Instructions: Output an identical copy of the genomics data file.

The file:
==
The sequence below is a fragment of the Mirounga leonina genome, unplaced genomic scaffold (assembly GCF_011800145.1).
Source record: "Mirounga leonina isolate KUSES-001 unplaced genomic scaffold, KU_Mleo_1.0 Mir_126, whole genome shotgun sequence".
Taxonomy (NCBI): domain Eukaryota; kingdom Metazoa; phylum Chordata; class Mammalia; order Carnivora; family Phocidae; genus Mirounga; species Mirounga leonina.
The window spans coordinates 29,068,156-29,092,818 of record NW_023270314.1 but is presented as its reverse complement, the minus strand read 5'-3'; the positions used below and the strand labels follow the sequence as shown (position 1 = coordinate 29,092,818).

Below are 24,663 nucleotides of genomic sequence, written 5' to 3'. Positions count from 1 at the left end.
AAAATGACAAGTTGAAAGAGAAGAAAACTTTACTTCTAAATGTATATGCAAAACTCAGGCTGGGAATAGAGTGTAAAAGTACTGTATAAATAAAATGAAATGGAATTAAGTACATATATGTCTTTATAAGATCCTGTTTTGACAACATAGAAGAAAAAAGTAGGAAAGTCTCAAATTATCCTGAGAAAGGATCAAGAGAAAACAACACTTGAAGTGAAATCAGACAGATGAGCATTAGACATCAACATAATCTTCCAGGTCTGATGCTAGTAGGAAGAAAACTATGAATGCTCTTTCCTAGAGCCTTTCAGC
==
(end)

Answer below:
The sequence below is a fragment of the Mirounga leonina genome, unplaced genomic scaffold (assembly GCF_011800145.1).
Source record: "Mirounga leonina isolate KUSES-001 unplaced genomic scaffold, KU_Mleo_1.0 Mir_126, whole genome shotgun sequence".
Taxonomy (NCBI): domain Eukaryota; kingdom Metazoa; phylum Chordata; class Mammalia; order Carnivora; family Phocidae; genus Mirounga; species Mirounga leonina.
The window spans coordinates 29,068,156-29,092,818 of record NW_023270314.1 but is presented as its reverse complement, the minus strand read 5'-3'; the positions used below and the strand labels follow the sequence as shown (position 1 = coordinate 29,092,818).

Below are 24,663 nucleotides of genomic sequence, written 5' to 3'. Positions count from 1 at the left end.
AAAATGACAAGTTGAAAGAGAAGAAAACTTTACTTCTAAATGTATATGCAAAACTCAGGCTGGGAATAGAGTGTAAAAGTACTGTATAAATAAAATGAAATGGAATTAAGTACATATATGTCTTTATAAGATCCTGTTTTGACAACATAGAAGAAAAAAGTAGGAAAGTCTCAAATTATCCTGAGAAAGGATCAAGAGAAAACAACACTTGAAGTGAAATCAGACAGATGAGCATTAGACATCAACATAATCTTCCAGGTCTGATGCTAGTAGGAAGAAAACTATGAATGCTCTTTCCTAGAGCCTTTCAGC